Conversations with a Prisoner.

Meet Isabelle.

She is pleased to meet you too. At least that’s what she tells you when she holds out her hand to shake yours. She paints a pretty picture, sitting with her knees tucked up to her chest in a sun dress on this dreary afternoon. You smile because she reminds you of someone you knew long ago, and also because it is polite to smile when meeting someone for the first time. She has a better tactic against the inevitable tepid awkwardness, and takes out another cigarette out and lights it with the one already lit.

Soon after her first exhale (head tilted back, lips in a small “O”) she will ask you what you do and if you enjoy it. If you say that you hate what you do she will sympathise with you, and if you say you love it she will say something like “wow that sounds really cool” with a smile which you are unworthy of.

There is nothing particularly strange about this. All elements of conversation are pre-recorded, pre-tested, and pre-determined. This is dialogue which puts you both at ease because this little verbal journey has been taken by both of you a hundredfold. All the pitfalls are clearly demarcated, and no one gets stuck at a junction. If that happens, you both like a certain author. It’s better to disagree about your favourite book though, as friendly debate makes for better banter. 

But there is something about her that you notice and suspect very few others do. Something about the extended downward glances and the distant look that makes you feel like you are talking to someone far away. The pieces of herself are scattered, and hid into little boxes locked up in dark places, making the entire conversation feel like an extended pause punctuated by polite words.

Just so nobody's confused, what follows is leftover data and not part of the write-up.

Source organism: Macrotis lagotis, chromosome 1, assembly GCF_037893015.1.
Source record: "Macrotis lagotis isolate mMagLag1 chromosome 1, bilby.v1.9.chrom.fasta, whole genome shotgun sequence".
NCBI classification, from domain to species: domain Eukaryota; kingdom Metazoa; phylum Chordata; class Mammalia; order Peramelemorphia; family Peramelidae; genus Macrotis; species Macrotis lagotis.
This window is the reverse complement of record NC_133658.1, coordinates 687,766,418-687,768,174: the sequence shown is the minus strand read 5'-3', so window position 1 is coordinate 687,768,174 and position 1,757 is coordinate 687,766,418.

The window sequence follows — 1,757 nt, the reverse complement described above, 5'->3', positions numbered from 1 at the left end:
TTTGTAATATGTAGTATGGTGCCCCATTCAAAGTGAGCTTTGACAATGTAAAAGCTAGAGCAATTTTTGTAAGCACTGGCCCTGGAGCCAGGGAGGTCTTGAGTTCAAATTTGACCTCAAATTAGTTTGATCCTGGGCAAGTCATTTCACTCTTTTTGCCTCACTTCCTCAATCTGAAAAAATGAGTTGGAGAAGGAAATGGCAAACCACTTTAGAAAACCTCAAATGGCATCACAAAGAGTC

You’ve seen this before. Because you’ve been there.

She is in a prison of glass that no one sees, screaming within those invisible walls for almost her entire lifetime. But no one can tell, and no one tells. So at last she gives up, and looks at others and not saying a thing because they’ve never heard her and never will.

Who did this to you?

Her lips part, shocked by the bluntness of the question - that the ambiguity of the question doesn't conceal its true intent. The walls fall away with the years. And that if you don’t understand yet, that at least you know. This is fragile ground. This is a path that you both haven’t taken for some time, one wrought with Unspeakable Things.

For a moment The Story rests on her lips, poised momentarily on the edge of forever.

But there are some stories that should never be told. Stories buried in time and the only clues are cankerous, tired, dim-eyes fragments of yourself that fester on an undying past. To unearth them will be the undoing of a lifetime’s work. The very recitation will open a door to a black hole of a humid grief that takes a stranglehold, and pull you back to the place that will always be there, however many miles you try to run.

It doesn’t work. She pulls back further into the cell, back to the familiarity of her own mind and nothing hurts because of the numbness of it all. And not hurting is everything that matters. After all, what will telling achieve? The transference of a story so long ago muted does not bring relief. Quite the opposite.

She pauses, but just for a second, barely skipping a beat, and if you had blinked you might not have noticed at all. She even smiles a sunny smile when she says:

I don’t know what you are talking about.